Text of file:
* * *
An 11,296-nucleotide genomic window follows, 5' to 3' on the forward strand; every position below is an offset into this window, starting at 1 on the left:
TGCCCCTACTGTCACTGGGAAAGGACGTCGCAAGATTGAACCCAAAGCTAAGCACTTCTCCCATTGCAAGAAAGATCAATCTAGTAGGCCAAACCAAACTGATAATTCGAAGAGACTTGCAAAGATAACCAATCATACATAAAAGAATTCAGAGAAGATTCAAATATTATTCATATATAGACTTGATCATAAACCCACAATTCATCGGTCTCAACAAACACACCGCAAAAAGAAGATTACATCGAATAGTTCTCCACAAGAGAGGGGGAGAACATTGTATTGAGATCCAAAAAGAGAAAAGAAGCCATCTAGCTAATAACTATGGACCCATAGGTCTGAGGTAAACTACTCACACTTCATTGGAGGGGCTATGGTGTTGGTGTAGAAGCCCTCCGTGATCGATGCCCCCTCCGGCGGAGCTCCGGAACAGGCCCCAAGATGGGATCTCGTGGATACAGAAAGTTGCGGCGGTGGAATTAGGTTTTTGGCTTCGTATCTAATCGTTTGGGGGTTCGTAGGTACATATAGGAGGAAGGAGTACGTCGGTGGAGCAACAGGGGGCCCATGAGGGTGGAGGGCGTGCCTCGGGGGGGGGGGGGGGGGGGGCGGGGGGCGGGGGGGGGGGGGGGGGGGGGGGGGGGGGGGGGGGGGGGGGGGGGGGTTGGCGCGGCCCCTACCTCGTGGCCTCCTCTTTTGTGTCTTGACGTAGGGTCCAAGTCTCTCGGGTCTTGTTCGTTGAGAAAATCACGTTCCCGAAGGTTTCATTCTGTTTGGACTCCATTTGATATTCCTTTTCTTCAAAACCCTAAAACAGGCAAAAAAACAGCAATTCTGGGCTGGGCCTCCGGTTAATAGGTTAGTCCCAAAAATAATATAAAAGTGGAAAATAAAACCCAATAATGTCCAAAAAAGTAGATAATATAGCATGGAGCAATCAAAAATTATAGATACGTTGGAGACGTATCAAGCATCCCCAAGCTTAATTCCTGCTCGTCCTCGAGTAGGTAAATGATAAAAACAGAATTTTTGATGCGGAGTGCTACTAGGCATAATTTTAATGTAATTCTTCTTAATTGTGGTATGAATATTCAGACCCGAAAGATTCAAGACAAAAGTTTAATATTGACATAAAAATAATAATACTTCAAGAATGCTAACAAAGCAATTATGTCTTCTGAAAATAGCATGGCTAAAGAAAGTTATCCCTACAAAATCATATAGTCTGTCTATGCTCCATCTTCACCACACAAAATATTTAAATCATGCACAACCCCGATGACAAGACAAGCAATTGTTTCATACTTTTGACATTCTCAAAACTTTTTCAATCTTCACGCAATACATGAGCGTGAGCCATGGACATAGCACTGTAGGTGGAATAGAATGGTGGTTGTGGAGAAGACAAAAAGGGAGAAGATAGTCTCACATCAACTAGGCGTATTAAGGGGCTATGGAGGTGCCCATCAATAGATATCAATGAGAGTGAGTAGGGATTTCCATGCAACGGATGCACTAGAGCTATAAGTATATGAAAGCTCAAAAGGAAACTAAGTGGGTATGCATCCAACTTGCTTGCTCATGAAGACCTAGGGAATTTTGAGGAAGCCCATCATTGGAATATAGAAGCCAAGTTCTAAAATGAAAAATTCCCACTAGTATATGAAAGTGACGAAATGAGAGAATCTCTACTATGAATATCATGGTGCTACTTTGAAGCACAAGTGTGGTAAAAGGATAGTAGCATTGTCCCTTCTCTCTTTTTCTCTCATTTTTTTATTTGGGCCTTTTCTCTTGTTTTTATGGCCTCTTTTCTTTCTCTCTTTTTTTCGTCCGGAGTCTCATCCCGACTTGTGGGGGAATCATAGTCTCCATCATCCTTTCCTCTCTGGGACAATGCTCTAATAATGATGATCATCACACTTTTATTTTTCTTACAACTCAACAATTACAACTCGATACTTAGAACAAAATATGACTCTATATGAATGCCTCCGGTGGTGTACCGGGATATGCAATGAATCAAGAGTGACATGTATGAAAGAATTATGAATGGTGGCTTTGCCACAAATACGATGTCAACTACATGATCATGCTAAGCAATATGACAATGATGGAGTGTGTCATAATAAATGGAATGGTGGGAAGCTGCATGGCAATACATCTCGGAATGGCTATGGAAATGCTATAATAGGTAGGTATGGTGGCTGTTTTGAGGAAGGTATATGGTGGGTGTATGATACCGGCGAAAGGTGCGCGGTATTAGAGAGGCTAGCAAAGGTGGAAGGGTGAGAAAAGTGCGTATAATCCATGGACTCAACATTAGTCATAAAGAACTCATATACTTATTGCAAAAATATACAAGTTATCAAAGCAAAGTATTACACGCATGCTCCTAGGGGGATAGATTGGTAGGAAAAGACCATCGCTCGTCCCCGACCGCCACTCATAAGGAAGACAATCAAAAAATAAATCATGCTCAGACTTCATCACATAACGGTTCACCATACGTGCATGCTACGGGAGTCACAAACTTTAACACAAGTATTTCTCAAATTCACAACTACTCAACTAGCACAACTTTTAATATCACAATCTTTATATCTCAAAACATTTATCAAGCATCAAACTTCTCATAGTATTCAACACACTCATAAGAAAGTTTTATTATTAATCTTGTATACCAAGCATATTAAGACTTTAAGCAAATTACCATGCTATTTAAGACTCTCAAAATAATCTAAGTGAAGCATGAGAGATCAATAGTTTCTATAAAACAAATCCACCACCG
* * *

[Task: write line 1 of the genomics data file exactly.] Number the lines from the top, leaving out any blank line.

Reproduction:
An 11,296-nucleotide genomic window follows, 5' to 3' on the forward strand; every position below is an offset into this window, starting at 1 on the left: